How does it work? This is easy to describe. Say you have a violin patch. You want to mimic a violinist. However, a violinist, through one stroke, can control pitch (up or down), volume fluctuation (through pressure), and glissando (sliding from one note to another). Any change a violinist does to the sound is, more or less, seamless and organic. When a keyboardist tries do so, via a mod wheel or touch-sensing device they can sorta handle pitch and volume. However, to slide from each expression — particularly from one note to another — is the point where the illusion gets revealed. You can’t fake, or hide, the steps from triggering one mode of expression to the other.
On a RISE 25 all you need to do is press the surface and slide the finger left or right to to glide through pitches. If you need to apply tremolo, you can slide and depress (or press) through one fluid motion the amount of pitch change you need. Do you need to do this on more than one note? Heck, it will do that through as many fingers as you can fit on it. Two low-friction ribbons complement this unique control by augmenting it with multiple glissando paths.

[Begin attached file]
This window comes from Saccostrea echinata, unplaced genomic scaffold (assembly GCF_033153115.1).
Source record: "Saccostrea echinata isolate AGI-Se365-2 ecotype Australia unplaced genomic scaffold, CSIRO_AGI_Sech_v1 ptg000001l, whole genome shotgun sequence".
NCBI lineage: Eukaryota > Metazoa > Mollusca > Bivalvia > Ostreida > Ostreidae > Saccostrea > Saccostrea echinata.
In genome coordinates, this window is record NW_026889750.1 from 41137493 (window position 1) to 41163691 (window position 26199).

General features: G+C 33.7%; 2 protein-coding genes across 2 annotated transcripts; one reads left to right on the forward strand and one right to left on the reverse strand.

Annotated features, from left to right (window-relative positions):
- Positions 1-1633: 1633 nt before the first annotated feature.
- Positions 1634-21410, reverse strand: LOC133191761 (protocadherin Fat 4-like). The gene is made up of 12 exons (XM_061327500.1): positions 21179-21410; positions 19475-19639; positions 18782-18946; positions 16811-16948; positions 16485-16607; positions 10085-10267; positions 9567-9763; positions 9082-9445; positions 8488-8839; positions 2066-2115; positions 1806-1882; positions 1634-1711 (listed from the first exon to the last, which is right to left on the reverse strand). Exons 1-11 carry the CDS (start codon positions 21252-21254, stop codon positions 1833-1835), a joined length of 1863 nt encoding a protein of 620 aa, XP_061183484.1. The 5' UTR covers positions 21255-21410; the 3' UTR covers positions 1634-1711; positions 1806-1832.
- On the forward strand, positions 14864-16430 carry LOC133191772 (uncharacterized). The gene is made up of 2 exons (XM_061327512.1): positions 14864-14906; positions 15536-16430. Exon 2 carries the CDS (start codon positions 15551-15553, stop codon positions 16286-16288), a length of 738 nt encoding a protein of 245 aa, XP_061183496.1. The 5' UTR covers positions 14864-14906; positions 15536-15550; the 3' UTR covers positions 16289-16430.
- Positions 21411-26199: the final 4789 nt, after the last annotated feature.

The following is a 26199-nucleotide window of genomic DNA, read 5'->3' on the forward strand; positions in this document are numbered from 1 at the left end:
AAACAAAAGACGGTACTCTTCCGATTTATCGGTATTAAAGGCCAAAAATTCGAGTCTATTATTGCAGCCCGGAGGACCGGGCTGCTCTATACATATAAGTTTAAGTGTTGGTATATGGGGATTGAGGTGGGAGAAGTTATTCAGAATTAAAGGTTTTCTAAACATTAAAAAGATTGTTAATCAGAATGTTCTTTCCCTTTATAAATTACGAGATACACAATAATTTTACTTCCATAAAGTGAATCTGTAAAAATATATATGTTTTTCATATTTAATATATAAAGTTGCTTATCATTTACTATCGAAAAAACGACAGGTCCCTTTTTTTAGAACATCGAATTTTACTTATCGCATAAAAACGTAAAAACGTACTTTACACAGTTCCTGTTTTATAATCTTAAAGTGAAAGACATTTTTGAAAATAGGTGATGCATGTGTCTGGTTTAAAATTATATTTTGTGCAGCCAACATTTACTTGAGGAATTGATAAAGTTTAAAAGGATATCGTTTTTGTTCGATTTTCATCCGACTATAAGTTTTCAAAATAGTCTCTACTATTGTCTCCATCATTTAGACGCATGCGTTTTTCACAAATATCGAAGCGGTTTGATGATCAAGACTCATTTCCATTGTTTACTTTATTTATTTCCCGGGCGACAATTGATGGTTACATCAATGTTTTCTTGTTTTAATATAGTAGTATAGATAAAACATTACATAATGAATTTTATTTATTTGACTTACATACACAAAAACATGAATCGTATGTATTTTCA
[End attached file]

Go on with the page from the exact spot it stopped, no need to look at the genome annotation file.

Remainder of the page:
I won’t go on to describe all the generous tools ROLI included to round out the device itself. Items like their multi-dimensional synthesizer Equator which allows you to assign more parameters to different kinds of control mechanisms, or the touch-controlled MIDI control strips and X-Y pads add more kinds of value to the device. But, forget that. I’d like to highlight how ROLI has a unique vision to extend such expression elsewhere. That’s something their founders have an eye on implementing in other instruments (musical and non-musical) through their patented surface. For now, I can’t wait to see what they’re up to next. A shake-up like this is extremely necessary when other instruments like the Linnstrument are reimagining how much further the way we play can be open to experimentation and reimagining.
AKAI MIDImix USB Control Surface
I always like to cut to the chase when it makes sense. Let’s cut to the chase for this item. Why do you need an AKAI MIDImix? See that little button at the top right corner that says SEND ALL? that’s exactly why. What does SEND ALL do? It does one thing…it overwrites whatever MIDI CC values are currently on your DAW or MIDI receiving device with whatever you have exactly set at in your MIDImix mixer controller.